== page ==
In 2016-17, dnata’s operating costs increased accordingly by 15% to AED 11.0 billion (US$ 3.0 billion), reflecting the impact of integrating the newly acquired companies mainly across its international airport operations.

dnata’s cash balance remains very solid at AED 3.4 billion (US$ 926 million) and close to last year’s record high. The business delivered an AED 1.3 billion (US$ 350 million) cash flow from operating activities in 2016-17, which is similar to last year’s company record.

dnata’s employee strength increased to over 40,000, a 20% substantial growth which includes employees from its newly acquired companies. With the business’ growing international footprint, dnata’s staff ratio based outside the UAE has further increased to 56%. 

Revenue from dnata’s UAE Airport Operations, including aircraft and cargo handling increased by 6% to reach AED 3.0 billion (US$ 823 million). 

In line with revenue growth, the number of aircraft handled by dnata in the UAE increased 2% to 216,000, and Cargo handling by 4% to 714,000 tonnes showing a first turnaround sign of the cargo industry’s ongoing malaise. 

During the year, dnata also inaugurated its new AED 25 million export customer service centre and cargo integrated control centre in the Dubai Airport Free Zone, enhancing its overall product offering for airlines, freight forwarders and shippers. 

dnata’s International Airport Operations division grew revenue substantially by 59% to AED 3.3 billion (US$ 906 million), on account of increasing business volumes and newly acquired businesses in the US, as well as the full year impact of dnata Brazil and dnata BV (Netherlands).

International airport operations now represent the largest business segment in dnata by revenue contribution. The number of aircraft handled by the division more than doubled within a year by 129% to 408,000, and Cargo noted a substantial growth of 56% to 2.1 million tonnes of handled goods, mainly driven by the full year consideration of dnata BV which was acquired in the last financial year.

Revenue from dnata’s Travel Services division has seen a slight decline of 5% to AED 3.1 billion (US$ 854 million). The underlying total transaction value (TTV) of travel services sold decreased by 9% to AED 10.7 billion (US$ 2.9 billion). These trends are the reflection of lower travel demand mainly from Corporates and Government entities in the Gulf region as well as the decline in value of the British pound against the US dollar after the Brexit decision. 

dnata’s Catering business accounted for AED 2.0 billion (US$ 547 million) of its total revenue, up 7%. The inflight catering business uplifted more than 60 million meals during the year, an increase of 7% on account of higher volumes in a number of markets and in line with revenue growth.  During the year, it opened a new purpose-built facility in Cairns, extending dnata’s network of kitchens in Australia to 11, and completed the build of a new Melbourne facility which will commence operations in mid-2017.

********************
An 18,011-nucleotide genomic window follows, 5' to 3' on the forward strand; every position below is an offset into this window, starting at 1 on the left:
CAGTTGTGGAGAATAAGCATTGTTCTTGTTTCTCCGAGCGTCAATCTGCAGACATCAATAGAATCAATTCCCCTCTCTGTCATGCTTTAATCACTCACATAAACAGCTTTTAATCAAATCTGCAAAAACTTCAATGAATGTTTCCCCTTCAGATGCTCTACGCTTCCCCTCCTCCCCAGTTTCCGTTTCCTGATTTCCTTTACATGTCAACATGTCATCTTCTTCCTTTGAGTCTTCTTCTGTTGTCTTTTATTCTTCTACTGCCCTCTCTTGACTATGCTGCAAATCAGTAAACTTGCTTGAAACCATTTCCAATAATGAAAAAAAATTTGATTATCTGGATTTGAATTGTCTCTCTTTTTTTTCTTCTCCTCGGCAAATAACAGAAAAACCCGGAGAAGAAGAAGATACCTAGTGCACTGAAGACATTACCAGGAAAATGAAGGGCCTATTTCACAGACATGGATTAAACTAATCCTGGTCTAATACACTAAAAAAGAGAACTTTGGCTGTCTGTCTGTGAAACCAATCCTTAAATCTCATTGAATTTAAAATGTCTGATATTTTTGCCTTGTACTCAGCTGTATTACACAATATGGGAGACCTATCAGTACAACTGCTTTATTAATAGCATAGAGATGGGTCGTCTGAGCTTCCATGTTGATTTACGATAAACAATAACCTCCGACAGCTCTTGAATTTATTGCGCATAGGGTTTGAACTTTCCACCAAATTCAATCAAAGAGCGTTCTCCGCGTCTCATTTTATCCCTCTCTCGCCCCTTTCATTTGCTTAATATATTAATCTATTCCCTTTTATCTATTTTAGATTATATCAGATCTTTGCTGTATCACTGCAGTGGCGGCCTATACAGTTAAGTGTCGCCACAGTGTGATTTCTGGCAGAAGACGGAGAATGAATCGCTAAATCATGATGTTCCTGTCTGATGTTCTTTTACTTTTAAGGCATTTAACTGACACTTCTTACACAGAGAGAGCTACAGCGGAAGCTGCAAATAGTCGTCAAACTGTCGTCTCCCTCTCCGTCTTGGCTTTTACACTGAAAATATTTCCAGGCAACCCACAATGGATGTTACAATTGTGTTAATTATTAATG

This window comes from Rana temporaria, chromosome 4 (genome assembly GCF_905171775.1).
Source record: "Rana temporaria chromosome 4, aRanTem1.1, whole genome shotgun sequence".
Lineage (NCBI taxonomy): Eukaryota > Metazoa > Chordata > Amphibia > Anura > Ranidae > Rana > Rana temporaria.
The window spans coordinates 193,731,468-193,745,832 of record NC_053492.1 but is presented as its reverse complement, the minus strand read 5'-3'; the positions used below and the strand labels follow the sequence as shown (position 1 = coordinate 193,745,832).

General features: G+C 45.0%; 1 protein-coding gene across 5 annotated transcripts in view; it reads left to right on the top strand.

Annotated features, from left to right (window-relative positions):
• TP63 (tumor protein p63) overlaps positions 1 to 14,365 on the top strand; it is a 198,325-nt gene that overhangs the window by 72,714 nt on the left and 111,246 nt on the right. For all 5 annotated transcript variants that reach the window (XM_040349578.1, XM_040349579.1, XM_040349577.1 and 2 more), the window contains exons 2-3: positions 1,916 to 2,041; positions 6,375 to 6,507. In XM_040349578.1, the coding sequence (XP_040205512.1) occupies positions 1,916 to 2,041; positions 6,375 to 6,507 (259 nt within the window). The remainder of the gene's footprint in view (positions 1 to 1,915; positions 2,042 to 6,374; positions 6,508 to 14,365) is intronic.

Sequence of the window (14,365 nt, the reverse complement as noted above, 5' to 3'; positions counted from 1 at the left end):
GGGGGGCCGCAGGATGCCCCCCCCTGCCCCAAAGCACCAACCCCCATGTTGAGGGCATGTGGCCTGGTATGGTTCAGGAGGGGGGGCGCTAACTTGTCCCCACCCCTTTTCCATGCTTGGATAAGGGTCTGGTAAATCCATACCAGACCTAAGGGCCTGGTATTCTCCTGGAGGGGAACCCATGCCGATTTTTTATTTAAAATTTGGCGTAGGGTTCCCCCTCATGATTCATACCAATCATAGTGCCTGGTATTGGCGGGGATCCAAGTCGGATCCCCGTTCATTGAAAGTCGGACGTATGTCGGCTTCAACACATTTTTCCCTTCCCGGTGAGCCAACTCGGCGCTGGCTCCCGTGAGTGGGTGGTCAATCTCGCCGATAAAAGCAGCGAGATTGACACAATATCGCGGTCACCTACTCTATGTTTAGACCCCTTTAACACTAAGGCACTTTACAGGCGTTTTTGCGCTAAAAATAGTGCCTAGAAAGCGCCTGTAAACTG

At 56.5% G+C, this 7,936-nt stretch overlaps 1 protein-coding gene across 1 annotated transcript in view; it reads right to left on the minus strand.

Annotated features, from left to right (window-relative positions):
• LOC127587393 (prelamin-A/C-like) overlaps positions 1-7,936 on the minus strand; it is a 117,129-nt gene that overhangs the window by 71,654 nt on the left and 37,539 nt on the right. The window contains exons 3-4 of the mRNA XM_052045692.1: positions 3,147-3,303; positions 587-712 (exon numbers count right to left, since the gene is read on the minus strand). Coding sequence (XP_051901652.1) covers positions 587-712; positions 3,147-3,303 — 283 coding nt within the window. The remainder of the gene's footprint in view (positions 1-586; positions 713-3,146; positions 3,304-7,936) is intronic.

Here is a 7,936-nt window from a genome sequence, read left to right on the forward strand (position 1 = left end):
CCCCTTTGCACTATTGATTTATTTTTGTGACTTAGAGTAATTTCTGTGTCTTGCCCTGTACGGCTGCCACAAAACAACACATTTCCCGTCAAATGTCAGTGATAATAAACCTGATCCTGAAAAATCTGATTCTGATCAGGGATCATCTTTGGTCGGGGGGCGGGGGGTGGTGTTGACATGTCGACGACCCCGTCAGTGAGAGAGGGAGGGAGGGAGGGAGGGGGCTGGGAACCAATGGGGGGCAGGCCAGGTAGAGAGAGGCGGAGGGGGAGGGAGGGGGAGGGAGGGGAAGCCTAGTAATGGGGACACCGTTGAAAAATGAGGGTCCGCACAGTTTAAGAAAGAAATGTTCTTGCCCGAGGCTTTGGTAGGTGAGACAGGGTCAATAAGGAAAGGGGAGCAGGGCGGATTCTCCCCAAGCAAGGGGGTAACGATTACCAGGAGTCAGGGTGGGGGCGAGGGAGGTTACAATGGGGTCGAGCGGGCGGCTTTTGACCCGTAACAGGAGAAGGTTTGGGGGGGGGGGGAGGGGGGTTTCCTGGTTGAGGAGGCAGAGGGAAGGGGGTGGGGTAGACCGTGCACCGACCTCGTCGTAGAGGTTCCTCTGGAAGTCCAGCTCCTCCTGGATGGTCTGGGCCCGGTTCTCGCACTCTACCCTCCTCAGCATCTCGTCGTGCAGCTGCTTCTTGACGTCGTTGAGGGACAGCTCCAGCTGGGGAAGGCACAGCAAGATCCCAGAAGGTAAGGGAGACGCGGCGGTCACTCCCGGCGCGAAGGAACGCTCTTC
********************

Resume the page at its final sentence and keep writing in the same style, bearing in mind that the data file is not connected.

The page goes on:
Analyst Saj Ahmad said of the results: “Emirates sharp decline in profits comes on the back of a wildly difficult and challenging year where demand has seen significant price and yield erosion that has dampened earnings.

“Despite registering an increase in passenger carriage to over 56m in the year, this was offset by a fall in load factor to 75.1% on the back of additional system capacity of around 10%. This combination of low oil prices, reduced competition ticket fares and excess capacity in several markets has pushed margins lower in what has essentially become a cut throat arena for all airlines.

“With a cash balance in excess of $4bn, Emirates is still robust from a financial standpoint to continue expanding organically while investing in new products, such as the newly introduced Business Class seating on its new 777-300ERs.”

Ahmad added: “Going forward, Emirates’ biggest risk remains the fallout of demand on routes to North America – doubly hit by visa woes and the restrictions on electronic devices that now have to be checked into the hold. 

“While the issuing of Surface Pro’s will help mitigate some of that demand loss, it will not stem the flow of some high yield passengers re-routing their journeys through other European transit points.

“However, if the Trump Administration adds this exclusion to Europe as well, which is on the cards, then that incentive is lost and passengers may well stick with Emirates for their US-bound travel plans.

“Revenue was flat at $23bn despite increased passenger demand, it is clear that the marketplace is difficult for Emirates and will of course be even more challenging for its rivals. Currency strength in the dollar have hurt Emirates in the last couple of years, however, the airline still managed to stay in the black. 

“Going forward, lopping costs out of the business will be key to mitigate against elements such as currency angst, that it cannot control. While the fuel price environment curries favour with Emirates’ massive and fuel efficient fleet of 777-300ERs and capacity bumping A380s, the airline has already indicated that it aims to slow down future A380 deliveries as it orchestrates its plan to migrate to Dubai World Central / Al Maktoum International by the middle of the next decade.

“This may impact Emirates’ planned buy of 787s (or A350s) by the Dubai Air Show, but given the long lead time and requirement for these mid-range jets, Emirates will likely still place an order for one of the two airplanes this year.”